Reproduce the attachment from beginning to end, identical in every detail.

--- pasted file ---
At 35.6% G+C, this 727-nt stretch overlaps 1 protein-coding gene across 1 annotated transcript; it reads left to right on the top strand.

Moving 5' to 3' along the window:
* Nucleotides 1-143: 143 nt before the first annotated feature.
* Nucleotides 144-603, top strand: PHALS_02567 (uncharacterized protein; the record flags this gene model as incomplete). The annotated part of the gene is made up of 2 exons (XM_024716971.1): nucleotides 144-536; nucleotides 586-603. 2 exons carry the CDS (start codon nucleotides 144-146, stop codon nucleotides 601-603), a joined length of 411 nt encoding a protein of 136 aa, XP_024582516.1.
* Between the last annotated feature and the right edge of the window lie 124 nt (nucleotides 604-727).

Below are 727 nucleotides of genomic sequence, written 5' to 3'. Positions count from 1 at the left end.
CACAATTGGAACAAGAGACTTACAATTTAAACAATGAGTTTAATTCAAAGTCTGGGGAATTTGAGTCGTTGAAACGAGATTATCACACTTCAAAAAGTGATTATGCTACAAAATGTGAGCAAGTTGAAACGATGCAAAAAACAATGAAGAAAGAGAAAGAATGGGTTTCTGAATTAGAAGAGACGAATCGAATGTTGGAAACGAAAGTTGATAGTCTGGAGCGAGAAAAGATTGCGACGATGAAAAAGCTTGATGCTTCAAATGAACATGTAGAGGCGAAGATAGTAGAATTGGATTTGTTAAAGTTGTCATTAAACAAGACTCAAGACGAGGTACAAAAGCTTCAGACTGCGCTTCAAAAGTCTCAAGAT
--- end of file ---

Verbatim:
At 35.6% G+C, this 727-nt stretch overlaps 1 protein-coding gene across 1 annotated transcript; it reads left to right on the top strand.

Moving 5' to 3' along the window:
* Nucleotides 1-143: 143 nt before the first annotated feature.
* Nucleotides 144-603, top strand: PHALS_02567 (uncharacterized protein; the record flags this gene model as incomplete). The annotated part of the gene is made up of 2 exons (XM_024716971.1): nucleotides 144-536; nucleotides 586-603. 2 exons carry the CDS (start codon nucleotides 144-146, stop codon nucleotides 601-603), a joined length of 411 nt encoding a protein of 136 aa, XP_024582516.1.
* Between the last annotated feature and the right edge of the window lie 124 nt (nucleotides 604-727).

Below are 727 nucleotides of genomic sequence, written 5' to 3'. Positions count from 1 at the left end.
CACAATTGGAACAAGAGACTTACAATTTAAACAATGAGTTTAATTCAAAGTCTGGGGAATTTGAGTCGTTGAAACGAGATTATCACACTTCAAAAAGTGATTATGCTACAAAATGTGAGCAAGTTGAAACGATGCAAAAAACAATGAAGAAAGAGAAAGAATGGGTTTCTGAATTAGAAGAGACGAATCGAATGTTGGAAACGAAAGTTGATAGTCTGGAGCGAGAAAAGATTGCGACGATGAAAAAGCTTGATGCTTCAAATGAACATGTAGAGGCGAAGATAGTAGAATTGGATTTGTTAAAGTTGTCATTAAACAAGACTCAAGACGAGGTACAAAAGCTTCAGACTGCGCTTCAAAAGTCTCAAGAT